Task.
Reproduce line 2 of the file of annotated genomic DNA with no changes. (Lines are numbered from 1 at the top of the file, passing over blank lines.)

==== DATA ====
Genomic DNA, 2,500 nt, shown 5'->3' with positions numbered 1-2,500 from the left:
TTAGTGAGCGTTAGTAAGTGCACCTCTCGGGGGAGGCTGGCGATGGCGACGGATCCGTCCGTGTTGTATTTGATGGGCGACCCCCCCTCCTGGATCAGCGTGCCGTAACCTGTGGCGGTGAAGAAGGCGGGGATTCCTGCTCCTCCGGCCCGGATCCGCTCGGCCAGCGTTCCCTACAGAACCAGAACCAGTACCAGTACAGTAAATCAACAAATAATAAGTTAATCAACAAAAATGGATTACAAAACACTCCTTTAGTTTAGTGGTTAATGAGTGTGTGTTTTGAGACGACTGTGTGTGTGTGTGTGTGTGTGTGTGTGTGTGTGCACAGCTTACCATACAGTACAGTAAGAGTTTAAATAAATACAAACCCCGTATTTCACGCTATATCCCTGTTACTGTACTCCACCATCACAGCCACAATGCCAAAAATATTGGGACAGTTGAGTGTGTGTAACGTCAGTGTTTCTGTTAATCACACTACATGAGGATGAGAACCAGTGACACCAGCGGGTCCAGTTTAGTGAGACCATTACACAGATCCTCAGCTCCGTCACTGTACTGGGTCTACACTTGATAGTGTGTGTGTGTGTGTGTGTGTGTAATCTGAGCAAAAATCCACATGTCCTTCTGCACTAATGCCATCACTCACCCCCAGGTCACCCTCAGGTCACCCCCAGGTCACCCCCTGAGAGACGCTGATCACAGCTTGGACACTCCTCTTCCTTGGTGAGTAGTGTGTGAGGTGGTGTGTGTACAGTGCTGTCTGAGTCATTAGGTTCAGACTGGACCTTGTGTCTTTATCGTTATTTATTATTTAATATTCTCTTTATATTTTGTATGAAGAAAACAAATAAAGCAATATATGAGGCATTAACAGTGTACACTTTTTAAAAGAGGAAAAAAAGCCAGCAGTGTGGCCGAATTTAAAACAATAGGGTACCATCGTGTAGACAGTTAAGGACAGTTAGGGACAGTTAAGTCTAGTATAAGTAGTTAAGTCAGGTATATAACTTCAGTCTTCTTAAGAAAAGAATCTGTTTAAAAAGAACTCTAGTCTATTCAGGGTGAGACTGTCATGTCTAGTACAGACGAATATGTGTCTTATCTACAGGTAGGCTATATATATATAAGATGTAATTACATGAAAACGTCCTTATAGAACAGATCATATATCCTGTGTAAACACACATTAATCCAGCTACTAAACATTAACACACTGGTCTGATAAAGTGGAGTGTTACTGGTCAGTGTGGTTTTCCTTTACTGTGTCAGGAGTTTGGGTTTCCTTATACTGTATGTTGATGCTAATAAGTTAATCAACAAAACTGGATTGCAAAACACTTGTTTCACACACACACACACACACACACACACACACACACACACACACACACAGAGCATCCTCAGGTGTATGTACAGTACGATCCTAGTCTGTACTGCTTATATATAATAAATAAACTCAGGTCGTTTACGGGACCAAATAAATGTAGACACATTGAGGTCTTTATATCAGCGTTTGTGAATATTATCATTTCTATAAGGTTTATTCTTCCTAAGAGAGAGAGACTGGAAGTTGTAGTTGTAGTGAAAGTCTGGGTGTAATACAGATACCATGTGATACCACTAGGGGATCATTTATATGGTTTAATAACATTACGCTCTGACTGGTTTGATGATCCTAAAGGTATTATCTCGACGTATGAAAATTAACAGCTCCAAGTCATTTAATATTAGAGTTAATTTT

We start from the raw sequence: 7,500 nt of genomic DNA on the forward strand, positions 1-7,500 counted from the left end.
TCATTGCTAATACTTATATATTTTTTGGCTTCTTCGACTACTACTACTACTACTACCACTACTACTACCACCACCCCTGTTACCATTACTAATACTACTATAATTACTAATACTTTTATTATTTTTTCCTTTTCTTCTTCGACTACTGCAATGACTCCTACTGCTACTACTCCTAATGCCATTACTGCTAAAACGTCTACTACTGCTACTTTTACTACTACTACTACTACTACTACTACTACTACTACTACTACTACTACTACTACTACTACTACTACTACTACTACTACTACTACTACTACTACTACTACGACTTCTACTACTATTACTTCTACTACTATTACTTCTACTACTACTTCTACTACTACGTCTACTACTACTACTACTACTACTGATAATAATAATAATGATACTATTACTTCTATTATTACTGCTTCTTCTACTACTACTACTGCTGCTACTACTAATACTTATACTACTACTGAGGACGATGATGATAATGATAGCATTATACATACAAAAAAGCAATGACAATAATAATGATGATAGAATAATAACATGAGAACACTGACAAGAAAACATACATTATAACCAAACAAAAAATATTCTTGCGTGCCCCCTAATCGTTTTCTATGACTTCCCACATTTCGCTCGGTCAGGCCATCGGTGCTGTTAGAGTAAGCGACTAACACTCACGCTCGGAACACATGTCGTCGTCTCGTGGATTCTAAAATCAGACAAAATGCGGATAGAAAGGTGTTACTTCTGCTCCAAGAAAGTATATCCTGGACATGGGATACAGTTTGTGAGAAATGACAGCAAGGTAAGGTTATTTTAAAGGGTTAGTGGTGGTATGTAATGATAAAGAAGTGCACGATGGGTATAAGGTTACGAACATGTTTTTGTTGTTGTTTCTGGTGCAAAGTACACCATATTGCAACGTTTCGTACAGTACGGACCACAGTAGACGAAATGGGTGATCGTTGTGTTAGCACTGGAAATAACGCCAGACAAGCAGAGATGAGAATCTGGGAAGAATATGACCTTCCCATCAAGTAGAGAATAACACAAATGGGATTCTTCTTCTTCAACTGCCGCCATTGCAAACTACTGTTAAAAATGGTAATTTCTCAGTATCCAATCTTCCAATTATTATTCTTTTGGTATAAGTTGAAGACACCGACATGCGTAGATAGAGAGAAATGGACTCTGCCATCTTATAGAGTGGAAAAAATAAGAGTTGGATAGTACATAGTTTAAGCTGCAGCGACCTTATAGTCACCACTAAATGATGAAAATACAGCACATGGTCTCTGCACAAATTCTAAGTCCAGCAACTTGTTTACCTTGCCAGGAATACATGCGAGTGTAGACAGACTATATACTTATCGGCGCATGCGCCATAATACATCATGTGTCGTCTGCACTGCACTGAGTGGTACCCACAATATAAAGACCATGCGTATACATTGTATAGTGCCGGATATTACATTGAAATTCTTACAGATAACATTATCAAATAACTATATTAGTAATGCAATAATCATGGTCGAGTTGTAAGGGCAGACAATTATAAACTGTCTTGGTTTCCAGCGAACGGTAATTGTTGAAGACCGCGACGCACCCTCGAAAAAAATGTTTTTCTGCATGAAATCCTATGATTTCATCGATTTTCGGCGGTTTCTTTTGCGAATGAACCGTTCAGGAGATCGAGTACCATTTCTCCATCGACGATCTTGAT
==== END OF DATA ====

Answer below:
TTAGTGAGCGTTAGTAAGTGCACCTCTCGGGGGAGGCTGGCGATGGCGACGGATCCGTCCGTGTTGTATTTGATGGGCGACCCCCCCTCCTGGATCAGCGTGCCGTAACCTGTGGCGGTGAAGAAGGCGGGGATTCCTGCTCCTCCGGCCCGGATCCGCTCGGCCAGCGTTCCCTACAGAACCAGAACCAGTACCAGTACAGTAAATCAACAAATAATAAGTTAATCAACAAAAATGGATTACAAAACACTCCTTTAGTTTAGTGGTTAATGAGTGTGTGTTTTGAGACGACTGTGTGTGTGTGTGTGTGTGTGTGTGTGTGTGTGCACAGCTTACCATACAGTACAGTAAGAGTTTAAATAAATACAAACCCCGTATTTCACGCTATATCCCTGTTACTGTACTCCACCATCACAGCCACAATGCCAAAAATATTGGGACAGTTGAGTGTGTGTAACGTCAGTGTTTCTGTTAATCACACTACATGAGGATGAGAACCAGTGACACCAGCGGGTCCAGTTTAGTGAGACCATTACACAGATCCTCAGCTCCGTCACTGTACTGGGTCTACACTTGATAGTGTGTGTGTGTGTGTGTGTGTGTAATCTGAGCAAAAATCCACATGTCCTTCTGCACTAATGCCATCACTCACCCCCAGGTCACCCTCAGGTCACCCCCAGGTCACCCCCTGAGAGACGCTGATCACAGCTTGGACACTCCTCTTCCTTGGTGAGTAGTGTGTGAGGTGGTGTGTGTACAGTGCTGTCTGAGTCATTAGGTTCAGACTGGACCTTGTGTCTTTATCGTTATTTATTATTTAATATTCTCTTTATATTTTGTATGAAGAAAACAAATAAAGCAATATATGAGGCATTAACAGTGTACACTTTTTAAAAGAGGAAAAAAAGCCAGCAGTGTGGCCGAATTTAAAACAATAGGGTACCATCGTGTAGACAGTTAAGGACAGTTAGGGACAGTTAAGTCTAGTATAAGTAGTTAAGTCAGGTATATAACTTCAGTCTTCTTAAGAAAAGAATCTGTTTAAAAAGAACTCTAGTCTATTCAGGGTGAGACTGTCATGTCTAGTACAGACGAATATGTGTCTTATCTACAGGTAGGCTATATATATATAAGATGTAATTACATGAAAACGTCCTTATAGAACAGATCATATATCCTGTGTAAACACACATTAATCCAGCTACTAAACATTAACACACTGGTCTGATAAAGTGGAGTGTTACTGGTCAGTGTGGTTTTCCTTTACTGTGTCAGGAGTTTGGGTTTCCTTATACTGTATGTTGATGCTAATAAGTTAATCAACAAAACTGGATTGCAAAACACTTGTTTCACACACACACACACACACACACACACACACACACACACACACACACAGAGCATCCTCAGGTGTATGTACAGTACGATCCTAGTCTGTACTGCTTATATATAATAAATAAACTCAGGTCGTTTACGGGACCAAATAAATGTAGACACATTGAGGTCTTTATATCAGCGTTTGTGAATATTATCATTTCTATAAGGTTTATTCTTCCTAAGAGAGAGAGACTGGAAGTTGTAGTTGTAGTGAAAGTCTGGGTGTAATACAGATACCATGTGATACCACTAGGGGATCATTTATATGGTTTAATAACATTACGCTCTGACTGGTTTGATGATCCTAAAGGTATTATCTCGACGTATGAAAATTAACAGCTCCAAGTCATTTAATATTAGAGTTAATTTT